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Will We Fall Off A ‘Fiscal Cliff’?

A cliff is a steep face of rock that overlooks something, like a canyon or a city. And putting a clever spin on the word, Federal Reserve Chairman Ben Bernanke is warning that we are skirting the edge of a “fiscal cliff” that has the potential to derail the economy.

The “fiscal cliff” is made up of a few things that will happen at the end of the year: the expiration of the Bush tax cuts and the payroll tax holiday, automatic spending cuts, and the end of extended unemployment benefits. The impending changes were triggered when the “super committee” failed to come up with a way to close the budget gap.

On the one hand, the super committee’s ‘failure’ was really a success in that it would force automatic cuts which would, in turn, reduce the deficit. But now that those changes are looming, the potential impact is coming into focus.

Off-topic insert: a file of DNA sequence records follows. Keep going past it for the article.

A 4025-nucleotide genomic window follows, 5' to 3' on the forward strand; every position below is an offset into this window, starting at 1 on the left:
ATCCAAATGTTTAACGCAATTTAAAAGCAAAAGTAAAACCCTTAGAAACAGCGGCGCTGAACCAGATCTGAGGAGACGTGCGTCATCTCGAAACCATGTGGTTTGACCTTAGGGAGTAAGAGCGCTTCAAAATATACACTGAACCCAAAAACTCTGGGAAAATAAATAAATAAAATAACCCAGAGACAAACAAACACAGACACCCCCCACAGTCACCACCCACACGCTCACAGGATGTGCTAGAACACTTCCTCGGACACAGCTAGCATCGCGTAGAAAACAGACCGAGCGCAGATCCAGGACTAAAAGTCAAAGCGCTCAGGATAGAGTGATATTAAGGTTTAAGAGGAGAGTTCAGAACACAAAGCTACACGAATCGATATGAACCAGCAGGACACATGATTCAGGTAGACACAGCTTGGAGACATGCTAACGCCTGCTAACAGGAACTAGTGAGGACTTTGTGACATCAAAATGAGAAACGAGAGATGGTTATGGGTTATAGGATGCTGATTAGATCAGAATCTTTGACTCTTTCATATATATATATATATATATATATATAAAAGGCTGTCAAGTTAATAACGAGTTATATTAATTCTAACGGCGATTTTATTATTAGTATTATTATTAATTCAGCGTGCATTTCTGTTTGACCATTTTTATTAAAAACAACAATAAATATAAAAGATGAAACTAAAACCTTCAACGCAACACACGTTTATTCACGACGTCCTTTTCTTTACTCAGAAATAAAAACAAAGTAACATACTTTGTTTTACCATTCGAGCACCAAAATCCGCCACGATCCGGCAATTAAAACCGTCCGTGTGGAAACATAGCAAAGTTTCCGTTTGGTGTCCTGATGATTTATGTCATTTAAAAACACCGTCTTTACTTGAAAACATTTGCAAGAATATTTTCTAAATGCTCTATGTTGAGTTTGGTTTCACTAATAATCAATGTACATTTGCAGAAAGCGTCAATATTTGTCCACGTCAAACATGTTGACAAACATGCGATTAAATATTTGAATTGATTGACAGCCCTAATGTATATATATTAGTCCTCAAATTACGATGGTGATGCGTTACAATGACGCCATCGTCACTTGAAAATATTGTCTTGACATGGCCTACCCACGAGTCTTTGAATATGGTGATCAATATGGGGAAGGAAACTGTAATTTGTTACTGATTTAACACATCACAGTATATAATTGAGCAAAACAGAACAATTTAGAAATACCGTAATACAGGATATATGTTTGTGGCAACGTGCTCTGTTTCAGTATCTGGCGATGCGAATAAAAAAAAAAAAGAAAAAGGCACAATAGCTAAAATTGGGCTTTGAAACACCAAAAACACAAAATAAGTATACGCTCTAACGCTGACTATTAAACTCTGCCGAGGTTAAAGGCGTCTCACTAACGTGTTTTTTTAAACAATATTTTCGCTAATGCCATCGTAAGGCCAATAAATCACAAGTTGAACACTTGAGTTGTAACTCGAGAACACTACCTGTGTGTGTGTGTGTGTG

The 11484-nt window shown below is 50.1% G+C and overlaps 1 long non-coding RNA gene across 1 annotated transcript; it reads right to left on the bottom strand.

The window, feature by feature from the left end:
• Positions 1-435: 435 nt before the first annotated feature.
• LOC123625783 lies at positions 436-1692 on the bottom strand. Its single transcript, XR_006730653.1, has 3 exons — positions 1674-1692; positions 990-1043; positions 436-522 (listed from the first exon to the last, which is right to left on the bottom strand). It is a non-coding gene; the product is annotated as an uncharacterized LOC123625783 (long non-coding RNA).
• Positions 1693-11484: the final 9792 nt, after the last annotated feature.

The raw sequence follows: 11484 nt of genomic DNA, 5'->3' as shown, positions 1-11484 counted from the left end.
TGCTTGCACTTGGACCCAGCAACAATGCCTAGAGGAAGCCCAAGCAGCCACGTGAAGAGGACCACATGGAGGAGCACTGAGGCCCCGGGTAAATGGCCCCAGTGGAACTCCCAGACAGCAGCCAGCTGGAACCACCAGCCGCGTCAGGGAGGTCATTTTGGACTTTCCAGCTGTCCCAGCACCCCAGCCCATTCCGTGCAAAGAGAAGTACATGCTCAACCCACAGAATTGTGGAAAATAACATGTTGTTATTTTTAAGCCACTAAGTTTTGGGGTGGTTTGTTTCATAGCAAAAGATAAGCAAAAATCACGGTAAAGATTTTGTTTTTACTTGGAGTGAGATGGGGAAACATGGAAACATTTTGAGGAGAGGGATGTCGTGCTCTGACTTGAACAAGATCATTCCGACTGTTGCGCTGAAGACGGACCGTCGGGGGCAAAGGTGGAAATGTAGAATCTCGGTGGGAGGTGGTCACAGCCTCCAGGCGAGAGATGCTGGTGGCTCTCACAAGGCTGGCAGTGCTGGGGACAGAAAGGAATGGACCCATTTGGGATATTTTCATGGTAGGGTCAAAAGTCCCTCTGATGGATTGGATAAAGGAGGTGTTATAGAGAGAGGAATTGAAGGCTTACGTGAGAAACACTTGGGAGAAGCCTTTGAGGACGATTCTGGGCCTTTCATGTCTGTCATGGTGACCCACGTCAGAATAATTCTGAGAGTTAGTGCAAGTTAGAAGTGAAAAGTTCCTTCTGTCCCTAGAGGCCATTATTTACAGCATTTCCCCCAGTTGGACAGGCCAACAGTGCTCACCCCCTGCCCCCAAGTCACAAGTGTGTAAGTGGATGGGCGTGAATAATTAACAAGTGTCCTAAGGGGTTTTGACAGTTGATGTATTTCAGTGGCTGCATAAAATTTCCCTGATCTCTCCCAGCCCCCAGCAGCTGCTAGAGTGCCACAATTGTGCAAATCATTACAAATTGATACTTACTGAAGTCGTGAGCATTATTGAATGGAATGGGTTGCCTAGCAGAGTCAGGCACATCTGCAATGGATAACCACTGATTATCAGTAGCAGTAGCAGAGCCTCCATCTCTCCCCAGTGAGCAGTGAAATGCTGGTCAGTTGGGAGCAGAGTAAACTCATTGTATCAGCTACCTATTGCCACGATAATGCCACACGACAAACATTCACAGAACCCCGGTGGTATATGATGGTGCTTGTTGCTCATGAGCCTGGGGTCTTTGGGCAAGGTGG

If Congress does nothing, the cliff will amount to hundreds of billions being pulled out of the economy… almost overnight. And it will shave easily 3.5% off of our economic growth. That would be enough to wipe out the recovery and push us into another recession.

And the Fed would be powerless to stop it. “If no action is taken by the fiscal authorities….there is absolutely no chance that the Federal Reserve would be able to have the ability whatsoever to offset that effect on the economy”, according to Bernanke. Or, in other words, ‘Congress, don’t mess this one up, because we can’t clean it up’.

While allowing tax cuts to expire and allowing spending cuts to go into effect would strangle the economy, doing the opposite (extending tax cuts and canceling spending cuts) would add something like $5 trillion to the country’s debt (based on the CBO’s alternative scenario).

But that’s not a very likely scenario. As it is, we will, inevitably, hit the debt ceiling later this year…again.

So will the economy fall off a cliff? Not likely. We will be pulled back from the precipice. That Congress would do nothing is a worst-case scenario that won’t happen. The reality is, of course, something will be done. Congress has proven to be very good at kicking problems further down the road when they need to.

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